On December 20, 1606, three ships, the Susan Constant, the Discovery, and the Godspeed, set sail from London, England, for the New World. The voyage was launched by the Virginia Company of London under a charter established by the English Crown as a largely commercial enterprise. Five months later, on May 13, 1607, the colonists disembarked on Jamestown Island, Virginia, and established the first permanent English settlement in the New World. This year, Jamestown Island observes the four hundredth anniversary of the founding of “James Cittie.”
Onboard Big Blue. The research vessel is equipped with four monitors to look at the side-scan sonar and navigation data. (Photo by Steve Brock)
Throughout July 2006 underwater archaeologists Steve Bilicki, principal investigator BRS Research and Survey, and Jodi Carpenter, MA candidate East Carolina University, designed and conducted a Phase I pre-disturbance side-scan sonar survey around Jamestown Island’s waterways. This project was accomplished in conjunction with the National Park Service and Colonial National Historical Park archaeologist Andrew Veech. Undergraduate Steve Brock, Indiana University of Pennsylvania, rounded out the four-person survey team. This survey was the first comprehensive underwater survey of Jamestown Island encompassing the island’s entire 7.8-mile shoreline.
Ground-truthing confirmed the existence of seven flat-bottomed wooden barges at this site. They are clearly visible on the shoreline as well as on the side-scan sonar. (Side-scan image-Oceanic Imaging Consultants, Honolulu, HI)
The survey began on July 5, 2006, and ran for ten days. Field work was conducted off the twenty-five foot Parker research vessel Big Blue owned by GEOMAR, LLC. The survey encompassed Jamestown Island’s entire 7.8 mile shoreline and the results were promising. Through a visual search of the shoreline, side-scan sonar, and follow-up research trips, the survey yielded potentially over 60 sites.
View of the multi-barge site as seen from the water. (Photo by Steve Brock)
The bulk of the survey’s findings were the existence of 25 shipwrecks. Ironically, as Jamestown Island became a National Historical Park, its waterways became a dumping ground for twentieth century barges. The survey confirmed ten barges in the Back River, four barges in the Thorofare, three to the south of the island and one off the western shoreline. Local historian and former Jamestown Island resident Rodney Taylor shared pertinent oral history about the abandoned barges. According to Mr. Taylor, many of the barges were abandonment’s of companies that operated out of the Back River. One company, the Tennis Sand and Gravel Company, operated when Mr. Taylor lived on the island as a boy in the 1930s. The survey team located the remnants of a brick landing owned by the company eroding into the Back River.
Two of the Thorofare barges are visible above the surface, one of which contains machinery parts.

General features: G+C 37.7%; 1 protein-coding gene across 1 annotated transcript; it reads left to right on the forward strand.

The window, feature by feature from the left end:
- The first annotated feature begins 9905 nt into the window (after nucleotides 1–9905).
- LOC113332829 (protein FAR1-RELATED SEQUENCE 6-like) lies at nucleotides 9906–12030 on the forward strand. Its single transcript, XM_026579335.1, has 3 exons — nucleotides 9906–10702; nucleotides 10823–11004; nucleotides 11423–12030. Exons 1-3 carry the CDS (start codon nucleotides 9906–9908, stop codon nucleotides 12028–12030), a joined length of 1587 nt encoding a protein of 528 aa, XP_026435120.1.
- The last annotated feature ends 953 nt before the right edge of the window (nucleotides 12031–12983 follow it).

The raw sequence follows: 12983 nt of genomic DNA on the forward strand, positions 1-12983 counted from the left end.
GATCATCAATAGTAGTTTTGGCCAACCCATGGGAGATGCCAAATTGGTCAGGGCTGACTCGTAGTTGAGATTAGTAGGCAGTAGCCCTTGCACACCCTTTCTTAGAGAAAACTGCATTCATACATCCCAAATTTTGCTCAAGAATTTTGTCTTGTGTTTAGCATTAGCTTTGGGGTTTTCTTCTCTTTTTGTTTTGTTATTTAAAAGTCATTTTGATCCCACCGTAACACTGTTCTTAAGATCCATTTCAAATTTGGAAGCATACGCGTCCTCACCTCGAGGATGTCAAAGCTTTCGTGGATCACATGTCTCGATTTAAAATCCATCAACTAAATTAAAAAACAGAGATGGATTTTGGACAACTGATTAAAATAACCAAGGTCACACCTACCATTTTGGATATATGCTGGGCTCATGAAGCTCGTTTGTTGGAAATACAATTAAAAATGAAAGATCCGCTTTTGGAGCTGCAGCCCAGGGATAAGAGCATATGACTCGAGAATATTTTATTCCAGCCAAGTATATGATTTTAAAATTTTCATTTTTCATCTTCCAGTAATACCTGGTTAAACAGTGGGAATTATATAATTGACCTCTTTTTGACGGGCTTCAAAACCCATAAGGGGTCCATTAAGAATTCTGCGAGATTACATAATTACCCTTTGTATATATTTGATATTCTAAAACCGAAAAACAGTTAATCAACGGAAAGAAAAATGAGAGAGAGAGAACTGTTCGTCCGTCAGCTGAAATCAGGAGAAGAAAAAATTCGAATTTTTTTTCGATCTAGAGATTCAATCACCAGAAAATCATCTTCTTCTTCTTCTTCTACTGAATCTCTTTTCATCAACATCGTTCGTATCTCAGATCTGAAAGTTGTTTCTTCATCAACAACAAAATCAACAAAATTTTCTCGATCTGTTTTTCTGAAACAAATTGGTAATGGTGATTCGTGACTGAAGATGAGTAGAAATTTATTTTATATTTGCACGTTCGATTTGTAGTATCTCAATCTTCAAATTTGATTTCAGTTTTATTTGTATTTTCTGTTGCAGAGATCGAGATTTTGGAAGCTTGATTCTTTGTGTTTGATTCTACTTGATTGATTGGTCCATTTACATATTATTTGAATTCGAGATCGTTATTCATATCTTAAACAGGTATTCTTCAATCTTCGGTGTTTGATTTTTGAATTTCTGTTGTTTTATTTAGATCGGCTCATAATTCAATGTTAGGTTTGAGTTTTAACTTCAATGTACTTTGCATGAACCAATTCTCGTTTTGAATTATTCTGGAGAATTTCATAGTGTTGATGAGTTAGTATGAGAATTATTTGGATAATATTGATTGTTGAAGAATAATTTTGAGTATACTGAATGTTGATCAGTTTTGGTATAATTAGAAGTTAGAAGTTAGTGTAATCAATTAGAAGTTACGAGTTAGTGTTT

Jim Bozarth, another lifetime area resident of the area, discussed the Thorofare barges. The Bozarth family operated lumber businesses around the turn of the twentieth century in the Williamsburg area. Mr. Bozarth recalled that his grandfather and two great uncles intentionally sank some derelict barges in the Thorofare. The massive size and sturdy construction of many of the barges located during the survey suggest that these vessels may in fact be the former lumber company’s abandonments. Mr. Bozarth also recalled that the lumber company once owned a two-masted centerboard schooner called the Widgeon. Interestingly, the survey team did locate a centerboard schooner in the Thorofare, misidentified as pilings on existing navigation charts. Unfortunately, Mr. Bozarth was not familiar with the fate of the Widgeon. Whether or not this centerboard is actually the Bozarth’s Widgeon presently remains a mystery. Court records have confirmed the existence of both companies and their location in the Jamestown and Williamsburg area.
Several other wrecks were located off Jamestown Island including two 40-foot wooden wrecks. Other survey findings included a prehistoric shell midden eroding into the Back River, a multi-component landing site at the former bridge, and a probable seventeenth century landing.
The centerboard schooner (left image) and barge (right image) are marked as pilings on the navigation charts and do have pilings associated with them. The barge is an estimated 90 feet by 30 feet. (Side-scan image-Oceanic Imaging Consultants, Honolulu, HI)
Many other anomalies still need to be ground-truthed, but the preliminary results of the 2006 underwater survey hold promise. Overall, the journey around Jamestown Island’s waterways proved that the island’s history did not begin or end with arrival of the 17th century English colonists. Many submerged remnants of human activity pre- and post-dating “James Cittie” await further study and interpretation.
Comments, suggestions, or questions can be directed to firstname.lastname@example.org
Return to In The Field home page.